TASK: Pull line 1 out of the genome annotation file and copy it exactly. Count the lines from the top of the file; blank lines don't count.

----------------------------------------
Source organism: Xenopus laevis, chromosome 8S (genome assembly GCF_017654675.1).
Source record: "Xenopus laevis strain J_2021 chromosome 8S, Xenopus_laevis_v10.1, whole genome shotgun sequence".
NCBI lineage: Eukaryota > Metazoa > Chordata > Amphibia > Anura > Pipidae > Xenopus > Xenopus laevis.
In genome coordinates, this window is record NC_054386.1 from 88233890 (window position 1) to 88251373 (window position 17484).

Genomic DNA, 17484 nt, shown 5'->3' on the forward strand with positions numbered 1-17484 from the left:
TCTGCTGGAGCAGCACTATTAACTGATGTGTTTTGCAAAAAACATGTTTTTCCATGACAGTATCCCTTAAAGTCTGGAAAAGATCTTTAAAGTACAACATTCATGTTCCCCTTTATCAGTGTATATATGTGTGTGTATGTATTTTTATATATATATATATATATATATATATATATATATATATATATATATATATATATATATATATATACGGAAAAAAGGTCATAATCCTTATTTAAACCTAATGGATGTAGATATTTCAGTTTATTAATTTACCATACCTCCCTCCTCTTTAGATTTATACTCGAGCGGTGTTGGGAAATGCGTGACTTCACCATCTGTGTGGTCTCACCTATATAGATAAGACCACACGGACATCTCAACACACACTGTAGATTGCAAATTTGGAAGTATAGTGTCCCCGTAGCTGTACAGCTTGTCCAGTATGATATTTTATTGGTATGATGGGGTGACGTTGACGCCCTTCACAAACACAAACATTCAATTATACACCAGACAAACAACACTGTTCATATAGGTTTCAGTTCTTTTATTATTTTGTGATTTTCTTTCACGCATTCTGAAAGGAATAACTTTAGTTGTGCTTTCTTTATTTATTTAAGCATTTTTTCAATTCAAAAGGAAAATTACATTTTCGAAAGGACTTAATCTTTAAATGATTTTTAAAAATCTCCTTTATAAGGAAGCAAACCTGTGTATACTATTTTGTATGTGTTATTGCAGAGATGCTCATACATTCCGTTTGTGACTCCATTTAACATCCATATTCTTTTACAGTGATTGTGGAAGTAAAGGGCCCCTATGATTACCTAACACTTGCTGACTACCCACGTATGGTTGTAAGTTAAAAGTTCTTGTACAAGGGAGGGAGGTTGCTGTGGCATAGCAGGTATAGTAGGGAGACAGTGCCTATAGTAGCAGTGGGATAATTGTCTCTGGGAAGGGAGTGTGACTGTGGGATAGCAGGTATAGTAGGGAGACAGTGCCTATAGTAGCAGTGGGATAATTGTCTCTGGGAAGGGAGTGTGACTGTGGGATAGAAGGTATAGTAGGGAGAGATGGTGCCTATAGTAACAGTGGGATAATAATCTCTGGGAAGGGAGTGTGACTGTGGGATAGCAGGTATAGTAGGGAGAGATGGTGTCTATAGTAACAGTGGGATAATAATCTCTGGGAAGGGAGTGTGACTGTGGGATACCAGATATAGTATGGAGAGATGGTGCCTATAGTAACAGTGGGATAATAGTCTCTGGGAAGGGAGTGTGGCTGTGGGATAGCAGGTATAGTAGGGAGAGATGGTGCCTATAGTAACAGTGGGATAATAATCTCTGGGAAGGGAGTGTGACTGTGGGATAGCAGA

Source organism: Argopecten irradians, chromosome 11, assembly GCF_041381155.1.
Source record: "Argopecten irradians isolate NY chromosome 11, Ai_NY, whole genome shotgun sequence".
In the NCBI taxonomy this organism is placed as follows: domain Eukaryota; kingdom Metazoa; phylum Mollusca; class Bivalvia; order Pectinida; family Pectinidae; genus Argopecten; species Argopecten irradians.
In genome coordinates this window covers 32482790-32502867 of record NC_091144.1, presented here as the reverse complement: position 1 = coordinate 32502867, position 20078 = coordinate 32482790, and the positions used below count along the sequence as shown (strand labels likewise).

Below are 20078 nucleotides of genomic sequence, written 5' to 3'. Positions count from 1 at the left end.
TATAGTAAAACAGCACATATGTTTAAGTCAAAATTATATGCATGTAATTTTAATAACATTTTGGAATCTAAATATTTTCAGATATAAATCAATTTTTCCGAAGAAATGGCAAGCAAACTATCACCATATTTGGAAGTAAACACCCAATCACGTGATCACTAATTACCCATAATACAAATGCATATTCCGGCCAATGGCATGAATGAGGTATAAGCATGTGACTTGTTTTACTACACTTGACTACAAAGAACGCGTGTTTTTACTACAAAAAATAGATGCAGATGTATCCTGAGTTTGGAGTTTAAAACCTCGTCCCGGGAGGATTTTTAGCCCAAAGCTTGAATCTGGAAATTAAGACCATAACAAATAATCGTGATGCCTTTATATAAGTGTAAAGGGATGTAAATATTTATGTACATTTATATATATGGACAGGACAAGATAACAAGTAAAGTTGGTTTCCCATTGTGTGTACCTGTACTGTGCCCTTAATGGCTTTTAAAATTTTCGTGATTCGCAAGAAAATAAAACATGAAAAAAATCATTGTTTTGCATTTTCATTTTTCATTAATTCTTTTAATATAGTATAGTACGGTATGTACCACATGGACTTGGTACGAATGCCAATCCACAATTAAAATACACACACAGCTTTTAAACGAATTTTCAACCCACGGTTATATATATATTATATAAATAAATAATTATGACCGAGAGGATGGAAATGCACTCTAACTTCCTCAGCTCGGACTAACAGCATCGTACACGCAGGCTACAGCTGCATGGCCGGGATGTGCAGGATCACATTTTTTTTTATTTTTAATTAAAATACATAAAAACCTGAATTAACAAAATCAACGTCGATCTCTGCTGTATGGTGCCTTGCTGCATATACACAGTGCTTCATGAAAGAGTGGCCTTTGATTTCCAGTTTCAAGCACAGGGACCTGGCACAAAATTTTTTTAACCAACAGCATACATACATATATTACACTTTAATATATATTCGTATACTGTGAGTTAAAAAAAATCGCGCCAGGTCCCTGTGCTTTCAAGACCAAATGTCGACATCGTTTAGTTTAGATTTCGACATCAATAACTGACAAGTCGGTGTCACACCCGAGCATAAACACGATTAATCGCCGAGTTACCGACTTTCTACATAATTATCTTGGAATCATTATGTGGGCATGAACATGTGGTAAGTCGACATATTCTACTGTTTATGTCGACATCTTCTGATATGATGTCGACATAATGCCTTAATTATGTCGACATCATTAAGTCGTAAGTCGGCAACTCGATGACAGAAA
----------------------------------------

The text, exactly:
Source organism: Xenopus laevis, chromosome 8S (genome assembly GCF_017654675.1).